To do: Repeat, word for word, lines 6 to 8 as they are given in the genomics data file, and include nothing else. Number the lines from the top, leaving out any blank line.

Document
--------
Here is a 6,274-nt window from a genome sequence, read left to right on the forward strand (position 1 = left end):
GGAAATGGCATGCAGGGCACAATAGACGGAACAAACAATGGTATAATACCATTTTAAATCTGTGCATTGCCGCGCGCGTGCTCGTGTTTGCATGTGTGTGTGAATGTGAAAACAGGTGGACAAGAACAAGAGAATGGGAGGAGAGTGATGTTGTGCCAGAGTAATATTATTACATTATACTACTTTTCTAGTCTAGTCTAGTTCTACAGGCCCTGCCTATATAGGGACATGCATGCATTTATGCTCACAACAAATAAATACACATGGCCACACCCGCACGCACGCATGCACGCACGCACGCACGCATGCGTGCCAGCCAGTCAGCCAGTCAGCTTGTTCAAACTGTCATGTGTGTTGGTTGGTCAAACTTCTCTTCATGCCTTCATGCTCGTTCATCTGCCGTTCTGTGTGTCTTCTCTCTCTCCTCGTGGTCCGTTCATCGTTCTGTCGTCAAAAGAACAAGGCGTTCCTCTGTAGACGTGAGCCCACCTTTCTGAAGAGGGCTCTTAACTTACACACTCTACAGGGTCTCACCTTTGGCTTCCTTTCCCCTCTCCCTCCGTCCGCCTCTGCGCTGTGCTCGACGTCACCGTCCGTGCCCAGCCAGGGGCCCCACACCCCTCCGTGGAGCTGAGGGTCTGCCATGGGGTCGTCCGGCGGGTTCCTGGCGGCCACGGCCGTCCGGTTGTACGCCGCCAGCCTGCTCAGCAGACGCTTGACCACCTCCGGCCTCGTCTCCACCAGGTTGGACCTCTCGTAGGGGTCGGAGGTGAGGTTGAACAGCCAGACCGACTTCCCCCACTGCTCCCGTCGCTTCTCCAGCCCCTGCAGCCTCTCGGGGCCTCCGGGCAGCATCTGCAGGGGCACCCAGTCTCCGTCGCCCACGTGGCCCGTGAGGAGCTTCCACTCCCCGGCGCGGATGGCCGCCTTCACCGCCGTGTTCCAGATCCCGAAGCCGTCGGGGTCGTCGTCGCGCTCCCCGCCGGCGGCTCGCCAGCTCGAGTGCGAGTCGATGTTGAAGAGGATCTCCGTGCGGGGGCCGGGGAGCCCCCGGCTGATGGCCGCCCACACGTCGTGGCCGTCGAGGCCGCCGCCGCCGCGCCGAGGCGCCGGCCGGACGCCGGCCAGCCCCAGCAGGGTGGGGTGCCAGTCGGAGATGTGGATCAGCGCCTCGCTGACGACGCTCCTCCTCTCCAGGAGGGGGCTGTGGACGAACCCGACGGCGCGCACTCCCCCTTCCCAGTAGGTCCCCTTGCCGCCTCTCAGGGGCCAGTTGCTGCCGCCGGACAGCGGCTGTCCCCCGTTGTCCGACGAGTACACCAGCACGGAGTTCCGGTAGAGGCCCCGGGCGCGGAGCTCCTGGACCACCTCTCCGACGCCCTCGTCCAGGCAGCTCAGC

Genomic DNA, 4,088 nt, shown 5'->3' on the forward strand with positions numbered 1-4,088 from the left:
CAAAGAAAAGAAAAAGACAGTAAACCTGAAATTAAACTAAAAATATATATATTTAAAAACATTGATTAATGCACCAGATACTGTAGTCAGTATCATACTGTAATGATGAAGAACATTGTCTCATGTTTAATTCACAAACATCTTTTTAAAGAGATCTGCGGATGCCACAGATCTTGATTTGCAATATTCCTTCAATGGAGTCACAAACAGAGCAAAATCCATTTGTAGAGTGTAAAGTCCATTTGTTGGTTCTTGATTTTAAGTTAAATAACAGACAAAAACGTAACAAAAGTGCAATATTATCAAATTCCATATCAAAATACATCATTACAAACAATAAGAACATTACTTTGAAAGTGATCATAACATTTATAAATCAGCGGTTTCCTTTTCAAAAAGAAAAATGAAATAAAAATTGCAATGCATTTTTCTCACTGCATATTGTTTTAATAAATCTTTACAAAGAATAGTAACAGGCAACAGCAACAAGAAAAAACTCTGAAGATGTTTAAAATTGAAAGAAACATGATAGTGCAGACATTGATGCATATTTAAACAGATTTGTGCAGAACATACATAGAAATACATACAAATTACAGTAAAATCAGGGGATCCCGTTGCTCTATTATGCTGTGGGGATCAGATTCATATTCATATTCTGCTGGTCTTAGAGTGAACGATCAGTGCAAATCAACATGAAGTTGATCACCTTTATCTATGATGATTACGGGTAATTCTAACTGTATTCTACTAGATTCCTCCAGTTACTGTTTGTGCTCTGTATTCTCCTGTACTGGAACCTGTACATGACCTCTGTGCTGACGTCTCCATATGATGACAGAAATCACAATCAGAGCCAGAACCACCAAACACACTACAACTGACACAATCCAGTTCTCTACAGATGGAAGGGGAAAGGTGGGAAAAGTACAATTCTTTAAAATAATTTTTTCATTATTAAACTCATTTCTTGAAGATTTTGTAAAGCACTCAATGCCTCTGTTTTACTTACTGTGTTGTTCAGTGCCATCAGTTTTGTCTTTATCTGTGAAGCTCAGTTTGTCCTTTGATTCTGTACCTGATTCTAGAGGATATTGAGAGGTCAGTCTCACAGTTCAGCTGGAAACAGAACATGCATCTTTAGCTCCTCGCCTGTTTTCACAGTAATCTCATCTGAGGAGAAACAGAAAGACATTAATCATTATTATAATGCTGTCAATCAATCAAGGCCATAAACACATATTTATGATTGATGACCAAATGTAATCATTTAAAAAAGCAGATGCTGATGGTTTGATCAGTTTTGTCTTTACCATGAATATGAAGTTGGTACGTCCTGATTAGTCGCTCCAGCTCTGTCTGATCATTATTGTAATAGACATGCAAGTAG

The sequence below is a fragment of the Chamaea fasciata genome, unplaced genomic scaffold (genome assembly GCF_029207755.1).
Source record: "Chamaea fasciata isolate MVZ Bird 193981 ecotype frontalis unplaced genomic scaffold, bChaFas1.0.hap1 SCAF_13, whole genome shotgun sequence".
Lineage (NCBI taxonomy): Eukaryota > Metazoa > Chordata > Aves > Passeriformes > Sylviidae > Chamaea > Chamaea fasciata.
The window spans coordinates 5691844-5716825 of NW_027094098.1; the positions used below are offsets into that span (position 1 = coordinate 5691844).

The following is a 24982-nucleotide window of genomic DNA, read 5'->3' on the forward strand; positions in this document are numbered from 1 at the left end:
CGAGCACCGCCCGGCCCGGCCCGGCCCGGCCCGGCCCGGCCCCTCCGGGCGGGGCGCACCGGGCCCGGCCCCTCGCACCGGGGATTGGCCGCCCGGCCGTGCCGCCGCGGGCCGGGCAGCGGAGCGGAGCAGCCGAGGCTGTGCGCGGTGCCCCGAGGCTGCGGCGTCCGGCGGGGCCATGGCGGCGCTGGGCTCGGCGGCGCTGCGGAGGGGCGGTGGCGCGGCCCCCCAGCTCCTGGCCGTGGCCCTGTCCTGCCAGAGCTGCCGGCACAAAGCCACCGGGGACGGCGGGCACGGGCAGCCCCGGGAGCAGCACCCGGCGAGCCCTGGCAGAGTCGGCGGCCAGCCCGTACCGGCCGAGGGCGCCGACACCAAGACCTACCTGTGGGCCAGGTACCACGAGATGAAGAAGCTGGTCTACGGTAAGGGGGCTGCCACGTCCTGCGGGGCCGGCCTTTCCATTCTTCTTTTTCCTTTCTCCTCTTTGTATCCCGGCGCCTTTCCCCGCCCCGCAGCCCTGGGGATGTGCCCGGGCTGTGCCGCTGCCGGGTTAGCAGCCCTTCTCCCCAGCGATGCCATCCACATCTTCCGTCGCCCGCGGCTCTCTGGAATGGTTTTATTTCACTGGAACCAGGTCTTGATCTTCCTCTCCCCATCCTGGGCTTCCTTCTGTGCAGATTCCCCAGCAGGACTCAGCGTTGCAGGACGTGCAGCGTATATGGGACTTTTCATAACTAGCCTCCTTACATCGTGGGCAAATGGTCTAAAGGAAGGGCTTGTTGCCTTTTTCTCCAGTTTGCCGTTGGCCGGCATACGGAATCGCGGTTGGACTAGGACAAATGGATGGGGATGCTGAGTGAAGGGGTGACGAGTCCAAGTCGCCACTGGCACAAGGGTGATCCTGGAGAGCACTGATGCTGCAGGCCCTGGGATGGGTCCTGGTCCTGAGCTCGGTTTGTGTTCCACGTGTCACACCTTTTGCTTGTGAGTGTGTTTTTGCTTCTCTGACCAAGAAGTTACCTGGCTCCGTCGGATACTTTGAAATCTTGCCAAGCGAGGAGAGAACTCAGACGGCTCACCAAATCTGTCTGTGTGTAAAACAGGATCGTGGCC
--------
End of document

Source record: "Chamaea fasciata isolate MVZ Bird 193981 ecotype frontalis unplaced genomic scaffold, bChaFas1.0.hap1 SCAF_13, whole genome shotgun sequence".
Lineage (NCBI taxonomy): Eukaryota > Metazoa > Chordata > Aves > Passeriformes > Sylviidae > Chamaea > Chamaea fasciata.
The window spans coordinates 5691844-5716825 of NW_027094098.1; the positions used below are offsets into that span (position 1 = coordinate 5691844).